Judge denies plaintiffs' motion to strike in case against Nationwide, cites failure to timely file

By Takesha Thomas | Apr 17, 2019

ST. LOUIS – A federal court has denied a motion to strike in a case against Nationwide Insurance Co. of America over allegations of vexatious refusal to pay and breach of contract.

On April 3, U.S. Magistrate Judge Shirley Padmore Mensah of the U.S. District Court Eastern District of Missouri, Eastern Division ruled against plaintiffs Courtland Oliverires and Jacqueline Phillips' motion to strike 12 affirmative defenses based on a provision in the Federal Rules of Civil Procedure.

According to Mensah, attorneys for the plaintiffs had 21 days to file paperwork in reference to their case against Nationwide alleging vexatious refusal to pay and breach of contract. However, attorneys for the pair took 78 days to file, causing Mensah to deny their claim.

Attorneys for Oliverires and Phillips had argued that based on Rule 12(f) of the Federal Rules of Civil Procedure, “the court may strike from a pleading an insufficient defense or any redundant, immaterial, impertinent, or scandalous matter."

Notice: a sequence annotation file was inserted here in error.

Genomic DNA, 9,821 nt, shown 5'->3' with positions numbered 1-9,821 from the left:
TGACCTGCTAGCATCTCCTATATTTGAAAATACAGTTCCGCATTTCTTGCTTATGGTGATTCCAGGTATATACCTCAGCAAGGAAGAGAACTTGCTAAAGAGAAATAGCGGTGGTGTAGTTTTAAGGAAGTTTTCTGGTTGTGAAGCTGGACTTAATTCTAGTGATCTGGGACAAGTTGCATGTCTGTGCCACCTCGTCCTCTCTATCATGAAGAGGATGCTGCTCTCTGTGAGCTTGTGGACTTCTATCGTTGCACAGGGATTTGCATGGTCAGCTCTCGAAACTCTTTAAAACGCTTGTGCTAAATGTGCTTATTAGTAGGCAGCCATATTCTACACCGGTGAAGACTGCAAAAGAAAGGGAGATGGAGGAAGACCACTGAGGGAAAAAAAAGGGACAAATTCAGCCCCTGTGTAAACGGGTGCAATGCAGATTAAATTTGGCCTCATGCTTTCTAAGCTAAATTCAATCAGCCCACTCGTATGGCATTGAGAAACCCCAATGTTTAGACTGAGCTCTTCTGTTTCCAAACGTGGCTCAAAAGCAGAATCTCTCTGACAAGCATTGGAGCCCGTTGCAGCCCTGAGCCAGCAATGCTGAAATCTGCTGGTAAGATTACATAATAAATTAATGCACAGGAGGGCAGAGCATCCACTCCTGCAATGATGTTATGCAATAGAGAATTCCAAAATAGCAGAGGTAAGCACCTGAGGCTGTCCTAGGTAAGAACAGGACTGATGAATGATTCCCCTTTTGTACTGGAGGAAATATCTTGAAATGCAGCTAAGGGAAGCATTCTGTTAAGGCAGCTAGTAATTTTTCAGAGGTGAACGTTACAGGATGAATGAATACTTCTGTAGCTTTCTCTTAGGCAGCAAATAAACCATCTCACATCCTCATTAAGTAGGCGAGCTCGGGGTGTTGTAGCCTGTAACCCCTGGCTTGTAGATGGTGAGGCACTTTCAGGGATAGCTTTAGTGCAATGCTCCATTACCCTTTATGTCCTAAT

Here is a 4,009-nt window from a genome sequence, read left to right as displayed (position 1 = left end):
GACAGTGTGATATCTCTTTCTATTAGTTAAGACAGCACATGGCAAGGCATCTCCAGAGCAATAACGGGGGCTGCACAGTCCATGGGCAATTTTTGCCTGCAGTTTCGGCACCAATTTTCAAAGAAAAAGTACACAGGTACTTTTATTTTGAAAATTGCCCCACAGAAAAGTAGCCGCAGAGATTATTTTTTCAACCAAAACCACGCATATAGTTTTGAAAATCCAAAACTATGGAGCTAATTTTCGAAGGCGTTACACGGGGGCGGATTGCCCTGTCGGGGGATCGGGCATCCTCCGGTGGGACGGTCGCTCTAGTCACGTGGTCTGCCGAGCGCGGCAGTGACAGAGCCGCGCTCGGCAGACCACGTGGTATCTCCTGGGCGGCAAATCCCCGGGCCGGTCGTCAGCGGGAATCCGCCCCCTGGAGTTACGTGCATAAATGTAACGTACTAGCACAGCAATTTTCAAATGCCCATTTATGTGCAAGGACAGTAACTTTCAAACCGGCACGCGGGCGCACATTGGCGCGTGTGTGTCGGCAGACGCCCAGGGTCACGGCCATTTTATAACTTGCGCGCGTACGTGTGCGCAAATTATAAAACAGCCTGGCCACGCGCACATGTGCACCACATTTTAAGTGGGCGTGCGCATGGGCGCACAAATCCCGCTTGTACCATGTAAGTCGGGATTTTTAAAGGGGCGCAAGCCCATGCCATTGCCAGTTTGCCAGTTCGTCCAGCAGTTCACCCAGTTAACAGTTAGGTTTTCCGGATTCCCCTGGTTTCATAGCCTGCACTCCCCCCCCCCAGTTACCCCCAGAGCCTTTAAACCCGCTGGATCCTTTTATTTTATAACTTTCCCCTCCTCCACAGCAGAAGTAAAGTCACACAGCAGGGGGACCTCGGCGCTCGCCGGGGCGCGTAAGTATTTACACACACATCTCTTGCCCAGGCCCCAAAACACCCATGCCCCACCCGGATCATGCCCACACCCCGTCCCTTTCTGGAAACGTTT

However, the court found that even if attorneys for Oliverires and Phillips had filed in time, the motion would have still been denied. 

"Plaintiffs have not set forth any basis for a finding that they will be prejudiced by any of the defenses at issue remaining in the pleadings or that the inclusion of the defenses in the pleadings will confuse the issues," Mensah wrote.

Mensah also found that attorneys for Oliverires and Phillips failed to include any specific or supporting evidence for their argument against Nationwide. She added that in their challenge of at least 10 of the affirmative defenses they failed to provide, "any specific arguments for why any of them are legally inadequate, are immaterial, or will cause prejudice or confusion if they remain in the pleadings." 

Mensah wrote in part that the defenses are merely “bare bones legal conclusions,” and that the defenses “are mere conclusions with no supporting statements.”

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